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'BoJack Horseman' Offers One of the Best Portrayals of Adoptees on TV

In its fourth season, Netflix’s "BoJack Horseman" tackles adoption with nuance and a characteristic knack for bucking stereotypes.

Michelle Delgado

Photos courtesy of Netflix

By the time its fourth season dropped, BoJack Horseman—Netflix's critically-acclaimed animated dramedy set in an alternate world where humans and anthropomorphic animals live together—had already covered abortion, depression, addiction, and marriage with nuance and emotional depth. With its latest season, the show took on a new challenge: adoption.

Throughout the series, BoJack's life plays against the one he portrayed on television as an adoptive father to three rambunctious orphans. In front of the cameras, adoption made an instant family possible. A brief snippet of the fictional show's opening credits is revealing: "Now we've got a new family," the theme song jingles, "every day is a dream." But in BoJack's offscreen life, adoption is a complex and evolving identity that forges relationships both familiar and uncanny.

When BoJack's possible biological daughter, Hollyhock, arrives in season four, she has a simple goal: to obtain a DNA test that can clear up her genetic heritage. Hollyhock, who awkwardly refers to BoJack as her "anonymous sperm guy," doesn't expect meeting her birth parents to fundamentally change her life, and instead only seeks answers her adoptive parents can't provide. An inversion of "mysterious orphan" tropes, Hollyhock isn't an unstable runaway with obvious emotional problems resulting from her adoption—she's a level-headed, kind teenager whose curiosity about her origins feels refreshingly uncomplicated. Hollyhock's happy upbringing is hilariously underscored by her eight polyamorous adoptive dads: an intentionally maximalist family of interracial, interspecies, interethnic, LGBT-friendly, loving, supportive, and encouraging characters.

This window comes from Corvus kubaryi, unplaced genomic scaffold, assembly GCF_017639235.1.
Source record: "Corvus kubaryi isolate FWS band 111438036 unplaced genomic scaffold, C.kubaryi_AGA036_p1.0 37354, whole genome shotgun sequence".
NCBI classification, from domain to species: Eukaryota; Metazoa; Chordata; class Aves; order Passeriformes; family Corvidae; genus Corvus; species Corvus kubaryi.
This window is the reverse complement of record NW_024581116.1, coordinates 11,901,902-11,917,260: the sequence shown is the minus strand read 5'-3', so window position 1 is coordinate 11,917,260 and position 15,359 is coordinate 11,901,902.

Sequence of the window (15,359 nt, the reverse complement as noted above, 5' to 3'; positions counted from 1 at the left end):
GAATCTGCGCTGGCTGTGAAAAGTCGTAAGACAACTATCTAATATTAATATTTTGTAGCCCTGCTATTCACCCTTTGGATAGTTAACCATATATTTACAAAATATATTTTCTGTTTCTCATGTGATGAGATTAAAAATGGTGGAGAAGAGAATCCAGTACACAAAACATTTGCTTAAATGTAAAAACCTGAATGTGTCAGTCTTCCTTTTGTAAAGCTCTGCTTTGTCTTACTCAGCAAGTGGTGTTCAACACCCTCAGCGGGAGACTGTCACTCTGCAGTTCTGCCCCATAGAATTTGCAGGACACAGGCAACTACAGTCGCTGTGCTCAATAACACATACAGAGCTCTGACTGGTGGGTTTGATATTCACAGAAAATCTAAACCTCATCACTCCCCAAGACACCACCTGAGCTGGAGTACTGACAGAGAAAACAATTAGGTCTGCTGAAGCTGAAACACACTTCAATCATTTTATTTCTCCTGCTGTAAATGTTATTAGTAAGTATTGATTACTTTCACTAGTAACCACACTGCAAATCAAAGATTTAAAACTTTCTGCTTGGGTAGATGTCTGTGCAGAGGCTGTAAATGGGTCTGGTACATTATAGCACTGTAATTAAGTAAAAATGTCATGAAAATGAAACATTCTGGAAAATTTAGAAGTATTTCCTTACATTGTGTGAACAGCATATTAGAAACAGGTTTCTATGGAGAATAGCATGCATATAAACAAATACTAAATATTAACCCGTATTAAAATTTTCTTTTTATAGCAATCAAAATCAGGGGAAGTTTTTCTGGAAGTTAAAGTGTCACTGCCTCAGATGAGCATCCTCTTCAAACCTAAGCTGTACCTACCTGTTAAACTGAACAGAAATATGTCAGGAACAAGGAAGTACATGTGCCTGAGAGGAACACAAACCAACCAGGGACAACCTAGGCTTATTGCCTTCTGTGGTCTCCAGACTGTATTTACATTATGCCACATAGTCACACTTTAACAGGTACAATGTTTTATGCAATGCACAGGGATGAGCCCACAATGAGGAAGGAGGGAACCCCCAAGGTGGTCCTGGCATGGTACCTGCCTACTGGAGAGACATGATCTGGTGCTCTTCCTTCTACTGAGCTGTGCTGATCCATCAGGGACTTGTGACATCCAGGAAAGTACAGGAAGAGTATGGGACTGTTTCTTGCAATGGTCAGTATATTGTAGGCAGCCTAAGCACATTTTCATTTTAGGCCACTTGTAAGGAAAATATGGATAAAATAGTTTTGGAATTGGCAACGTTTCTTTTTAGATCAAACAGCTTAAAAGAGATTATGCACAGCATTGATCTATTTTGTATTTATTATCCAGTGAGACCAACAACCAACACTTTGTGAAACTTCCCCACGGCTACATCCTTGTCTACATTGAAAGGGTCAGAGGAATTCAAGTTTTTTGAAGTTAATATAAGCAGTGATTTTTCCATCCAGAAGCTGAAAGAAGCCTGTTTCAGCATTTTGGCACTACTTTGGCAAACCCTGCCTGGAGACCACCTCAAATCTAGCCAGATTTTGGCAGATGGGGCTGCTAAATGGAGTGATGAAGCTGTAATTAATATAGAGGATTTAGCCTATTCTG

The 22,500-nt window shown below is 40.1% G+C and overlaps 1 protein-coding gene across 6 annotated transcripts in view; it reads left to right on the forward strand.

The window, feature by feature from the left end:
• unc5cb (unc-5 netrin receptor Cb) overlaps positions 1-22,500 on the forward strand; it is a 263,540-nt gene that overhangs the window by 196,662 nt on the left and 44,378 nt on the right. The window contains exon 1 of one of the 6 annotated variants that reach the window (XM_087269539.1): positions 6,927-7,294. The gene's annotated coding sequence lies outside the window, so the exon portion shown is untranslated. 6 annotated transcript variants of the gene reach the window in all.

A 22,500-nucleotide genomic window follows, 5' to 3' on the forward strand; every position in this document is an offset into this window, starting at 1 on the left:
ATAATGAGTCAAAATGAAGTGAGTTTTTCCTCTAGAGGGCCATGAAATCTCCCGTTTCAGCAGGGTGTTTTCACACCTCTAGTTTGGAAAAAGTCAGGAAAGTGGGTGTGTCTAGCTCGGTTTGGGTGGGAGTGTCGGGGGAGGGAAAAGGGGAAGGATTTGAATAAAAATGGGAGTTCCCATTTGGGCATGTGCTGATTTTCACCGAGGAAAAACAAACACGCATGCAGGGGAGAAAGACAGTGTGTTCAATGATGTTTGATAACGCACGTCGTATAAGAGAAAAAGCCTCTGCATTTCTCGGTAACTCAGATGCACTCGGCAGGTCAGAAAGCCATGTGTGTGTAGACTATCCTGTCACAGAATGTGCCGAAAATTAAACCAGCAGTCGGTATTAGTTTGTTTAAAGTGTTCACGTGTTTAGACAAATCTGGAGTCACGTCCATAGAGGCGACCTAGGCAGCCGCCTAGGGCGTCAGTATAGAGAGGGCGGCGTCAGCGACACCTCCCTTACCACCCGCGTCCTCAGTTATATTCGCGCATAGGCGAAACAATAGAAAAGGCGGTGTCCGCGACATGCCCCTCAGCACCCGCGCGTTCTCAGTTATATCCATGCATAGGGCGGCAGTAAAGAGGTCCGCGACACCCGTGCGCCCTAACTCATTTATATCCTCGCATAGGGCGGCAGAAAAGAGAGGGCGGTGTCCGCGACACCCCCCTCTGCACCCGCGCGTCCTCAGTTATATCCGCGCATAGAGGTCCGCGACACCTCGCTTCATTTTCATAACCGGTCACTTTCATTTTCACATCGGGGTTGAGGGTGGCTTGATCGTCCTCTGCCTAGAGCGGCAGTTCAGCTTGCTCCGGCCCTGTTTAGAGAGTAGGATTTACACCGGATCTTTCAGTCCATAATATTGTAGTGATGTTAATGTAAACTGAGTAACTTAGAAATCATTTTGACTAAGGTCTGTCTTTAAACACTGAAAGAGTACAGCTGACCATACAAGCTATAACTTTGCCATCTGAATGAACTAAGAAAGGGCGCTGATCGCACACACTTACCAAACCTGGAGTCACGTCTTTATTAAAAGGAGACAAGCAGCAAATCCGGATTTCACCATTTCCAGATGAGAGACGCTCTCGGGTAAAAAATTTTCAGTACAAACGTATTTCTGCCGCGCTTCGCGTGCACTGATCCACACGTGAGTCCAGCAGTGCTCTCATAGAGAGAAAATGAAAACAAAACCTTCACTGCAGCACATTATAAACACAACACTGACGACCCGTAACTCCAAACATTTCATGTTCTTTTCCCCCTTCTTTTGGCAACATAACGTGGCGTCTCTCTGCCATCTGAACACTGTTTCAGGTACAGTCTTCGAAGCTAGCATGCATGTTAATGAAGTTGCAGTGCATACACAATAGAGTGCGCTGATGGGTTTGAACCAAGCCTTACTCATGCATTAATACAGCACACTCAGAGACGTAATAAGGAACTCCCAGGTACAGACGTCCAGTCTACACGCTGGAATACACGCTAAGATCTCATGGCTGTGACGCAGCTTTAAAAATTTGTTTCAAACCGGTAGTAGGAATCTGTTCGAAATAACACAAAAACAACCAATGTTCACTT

Hollyhock's eight adoptive fathers argue with BoJack

In contrast, BoJack's life builds a provocative case for the way we inherit familial trauma. The episode "Stupid Piece of Shit" implements an abrupt break in animation style to illustrate BoJack's stream of self-defeating thoughts as he tries and fails to help Hollyhock. His thoughts explode across the screen in skittering animation and garish colors, revealing the ways his fleeting impulses and fears overwhelm his best intentions. In one scene, in which a quick trip to the store turns into a day spent avoiding his potential daughter and abusive mother, BoJack finds himself paralyzed in his car on Mulholland Drive. He feverishly wills himself to be better: "What are you doing? Go home. You are parked on the side of Mulholland doing nothing when you could be eating breakfast with your long-lost daughter and your dying mother. You are a terrible person."